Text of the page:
(WOMENSENEWS)–On the boardwalk in Atlantic City, N.J., bathing beauties had been cavorting and competing for a title, a tiara and some cash since 1921.
In 1968, young members of a group called New York Radical Women focused on the enormously popular Miss America contest, with its runway parade mimicking the judging of animals at a county fair, forced competition for male approval and ludicrous beauty standards as a symbol of American women’s oppression.
After alerting the media, over 100 women went to Atlantic City on Sept. 7, planning an afternoon of sloganeering–"women are not meat," for one–and street theater on the boardwalk. Into a large "Freedom Trash Can" they flung "instruments of female torture," including make-up, high heels, Good Housekeeping magazine, girdles, garter belts and bras. A jeering crowd of several hundred surrounded the protesters, along with newspaper and television cameras. Later, while the "show" went on in the convention hall, a few demonstrators dropped a banner over the balcony railing. It was the nation’s first look at the words: "Women’s Liberation."
The bras stuck in the public imagination. Although the plan had been to set fire to the objects in the trash can, authorities withheld a permit to do so. Nonetheless, "bra burners" became the derisive shorthand for women’s liberation, partly because reporters had been told everything would burn and partly because, escalating protests against the Vietnam War featured draft card burning. The phrase seemed to some a gender equivalent.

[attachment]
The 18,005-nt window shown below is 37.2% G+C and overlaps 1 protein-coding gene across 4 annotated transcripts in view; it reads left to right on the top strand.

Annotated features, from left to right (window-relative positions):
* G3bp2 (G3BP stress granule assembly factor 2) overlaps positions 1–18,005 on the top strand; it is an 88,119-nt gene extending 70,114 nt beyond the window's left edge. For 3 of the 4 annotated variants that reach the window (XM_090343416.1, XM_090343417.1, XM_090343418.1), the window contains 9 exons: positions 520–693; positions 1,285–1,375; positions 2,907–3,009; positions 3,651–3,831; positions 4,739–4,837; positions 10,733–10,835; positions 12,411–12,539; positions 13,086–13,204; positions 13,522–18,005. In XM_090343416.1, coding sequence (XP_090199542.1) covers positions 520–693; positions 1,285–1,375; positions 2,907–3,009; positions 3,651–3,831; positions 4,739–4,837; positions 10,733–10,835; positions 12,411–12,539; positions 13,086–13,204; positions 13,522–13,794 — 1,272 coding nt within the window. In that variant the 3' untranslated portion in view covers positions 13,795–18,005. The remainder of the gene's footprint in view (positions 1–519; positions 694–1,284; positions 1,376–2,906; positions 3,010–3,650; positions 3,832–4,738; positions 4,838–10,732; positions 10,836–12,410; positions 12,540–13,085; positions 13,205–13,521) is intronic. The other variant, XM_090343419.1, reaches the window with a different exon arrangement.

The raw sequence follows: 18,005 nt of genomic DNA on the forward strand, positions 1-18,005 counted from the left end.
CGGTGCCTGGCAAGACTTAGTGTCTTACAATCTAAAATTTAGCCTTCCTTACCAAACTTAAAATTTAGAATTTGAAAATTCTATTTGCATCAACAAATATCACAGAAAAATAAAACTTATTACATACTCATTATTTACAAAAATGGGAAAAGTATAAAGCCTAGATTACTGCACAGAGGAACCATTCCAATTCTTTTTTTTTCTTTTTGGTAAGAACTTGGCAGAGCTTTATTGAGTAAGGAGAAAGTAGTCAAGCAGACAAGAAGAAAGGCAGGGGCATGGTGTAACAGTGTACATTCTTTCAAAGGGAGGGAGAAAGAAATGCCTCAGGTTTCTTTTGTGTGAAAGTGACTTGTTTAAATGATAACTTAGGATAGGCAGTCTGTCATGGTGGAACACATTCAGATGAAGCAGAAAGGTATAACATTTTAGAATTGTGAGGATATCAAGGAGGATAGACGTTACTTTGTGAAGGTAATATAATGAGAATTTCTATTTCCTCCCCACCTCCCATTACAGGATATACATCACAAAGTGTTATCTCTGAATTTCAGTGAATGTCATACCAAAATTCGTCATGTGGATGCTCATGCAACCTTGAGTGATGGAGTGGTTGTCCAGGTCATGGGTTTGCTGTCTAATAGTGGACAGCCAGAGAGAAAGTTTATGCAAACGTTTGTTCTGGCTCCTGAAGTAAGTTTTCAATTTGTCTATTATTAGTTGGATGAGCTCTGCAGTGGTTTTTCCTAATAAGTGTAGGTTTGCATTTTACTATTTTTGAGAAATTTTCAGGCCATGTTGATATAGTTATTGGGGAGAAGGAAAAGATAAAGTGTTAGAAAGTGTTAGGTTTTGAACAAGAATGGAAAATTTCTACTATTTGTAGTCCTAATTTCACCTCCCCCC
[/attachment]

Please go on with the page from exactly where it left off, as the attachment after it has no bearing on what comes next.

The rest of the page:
The demonstration and its coverage inspired some women in simple ways–no more leg shaving, for example. Others responded to the larger political message and went in search of a women’s liberation group.
For several decades, in many parts of the country, beauty contests continued to be the targets of feminist protestors. Actions against Miss California pageants, for example, came to include thousands of people and theatrical touches such as a protestor’s dress made of bologna skins.
While Miss America was losing her home grown commercial appeal–the show was dropped from national television because of failing viewer interest–international beauty pageants thrived, along with those for children like Jon Benet Ramsey and a spate of make-over and plastic surgery shows hit the airways. By the time Atlantic City asked Miss America to leave town, as they did this year, she seemed less like a piece of meat than a lady with a demure tea-cup left over from a bygone era.
Louise Bernikow is the author of seven books and numerous magazine articles. She travels to campuses and community groups with a lecture and slide show about activism called "The Shoulders We Stand On: Women as Agents of Change." To contact her, send an e-mail to firstname.lastname@example.org and we will forward it.